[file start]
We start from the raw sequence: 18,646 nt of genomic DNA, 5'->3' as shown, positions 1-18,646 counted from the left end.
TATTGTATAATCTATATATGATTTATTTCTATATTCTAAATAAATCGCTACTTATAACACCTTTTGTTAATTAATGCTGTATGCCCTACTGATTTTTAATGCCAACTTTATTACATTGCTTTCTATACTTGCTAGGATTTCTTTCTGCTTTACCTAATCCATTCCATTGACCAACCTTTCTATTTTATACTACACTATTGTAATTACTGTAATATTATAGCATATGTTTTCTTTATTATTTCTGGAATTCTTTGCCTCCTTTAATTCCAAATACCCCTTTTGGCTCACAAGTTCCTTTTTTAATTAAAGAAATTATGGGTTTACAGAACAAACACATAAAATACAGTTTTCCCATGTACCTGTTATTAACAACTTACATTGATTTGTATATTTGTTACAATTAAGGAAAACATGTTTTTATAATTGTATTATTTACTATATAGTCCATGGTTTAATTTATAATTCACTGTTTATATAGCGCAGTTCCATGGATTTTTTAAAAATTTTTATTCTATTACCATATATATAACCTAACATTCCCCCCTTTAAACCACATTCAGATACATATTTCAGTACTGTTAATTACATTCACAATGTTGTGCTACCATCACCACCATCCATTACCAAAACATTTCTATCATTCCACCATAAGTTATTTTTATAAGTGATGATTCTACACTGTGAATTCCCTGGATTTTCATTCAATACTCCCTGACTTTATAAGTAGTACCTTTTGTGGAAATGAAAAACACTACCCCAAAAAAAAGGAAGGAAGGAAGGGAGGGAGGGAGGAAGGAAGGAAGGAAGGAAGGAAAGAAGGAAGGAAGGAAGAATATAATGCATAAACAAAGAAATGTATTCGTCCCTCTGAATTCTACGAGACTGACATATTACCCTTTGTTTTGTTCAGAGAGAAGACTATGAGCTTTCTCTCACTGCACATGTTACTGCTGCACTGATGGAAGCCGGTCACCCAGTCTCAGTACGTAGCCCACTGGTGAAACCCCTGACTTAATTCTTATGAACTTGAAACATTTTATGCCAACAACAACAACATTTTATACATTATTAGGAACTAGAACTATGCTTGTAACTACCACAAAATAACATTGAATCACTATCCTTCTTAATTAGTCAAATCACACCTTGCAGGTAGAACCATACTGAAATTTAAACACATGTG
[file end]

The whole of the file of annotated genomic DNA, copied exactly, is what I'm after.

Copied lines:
We start from the raw sequence: 18,646 nt of genomic DNA, 5'->3' as shown, positions 1-18,646 counted from the left end.
TATTGTATAATCTATATATGATTTATTTCTATATTCTAAATAAATCGCTACTTATAACACCTTTTGTTAATTAATGCTGTATGCCCTACTGATTTTTAATGCCAACTTTATTACATTGCTTTCTATACTTGCTAGGATTTCTTTCTGCTTTACCTAATCCATTCCATTGACCAACCTTTCTATTTTATACTACACTATTGTAATTACTGTAATATTATAGCATATGTTTTCTTTATTATTTCTGGAATTCTTTGCCTCCTTTAATTCCAAATACCCCTTTTGGCTCACAAGTTCCTTTTTTAATTAAAGAAATTATGGGTTTACAGAACAAACACATAAAATACAGTTTTCCCATGTACCTGTTATTAACAACTTACATTGATTTGTATATTTGTTACAATTAAGGAAAACATGTTTTTATAATTGTATTATTTACTATATAGTCCATGGTTTAATTTATAATTCACTGTTTATATAGCGCAGTTCCATGGATTTTTTAAAAATTTTTATTCTATTACCATATATATAACCTAACATTCCCCCCTTTAAACCACATTCAGATACATATTTCAGTACTGTTAATTACATTCACAATGTTGTGCTACCATCACCACCATCCATTACCAAAACATTTCTATCATTCCACCATAAGTTATTTTTATAAGTGATGATTCTACACTGTGAATTCCCTGGATTTTCATTCAATACTCCCTGACTTTATAAGTAGTACCTTTTGTGGAAATGAAAAACACTACCCCAAAAAAAAGGAAGGAAGGAAGGGAGGGAGGGAGGAAGGAAGGAAGGAAGGAAGGAAAGAAGGAAGGAAGGAAGAATATAATGCATAAACAAAGAAATGTATTCGTCCCTCTGAATTCTACGAGACTGACATATTACCCTTTGTTTTGTTCAGAGAGAAGACTATGAGCTTTCTCTCACTGCACATGTTACTGCTGCACTGATGGAAGCCGGTCACCCAGTCTCAGTACGTAGCCCACTGGTGAAACCCCTGACTTAATTCTTATGAACTTGAAACATTTTATGCCAACAACAACAACATTTTATACATTATTAGGAACTAGAACTATGCTTGTAACTACCACAAAATAACATTGAATCACTATCCTTCTTAATTAGTCAAATCACACCTTGCAGGTAGAACCATACTGAAATTTAAACACATGTG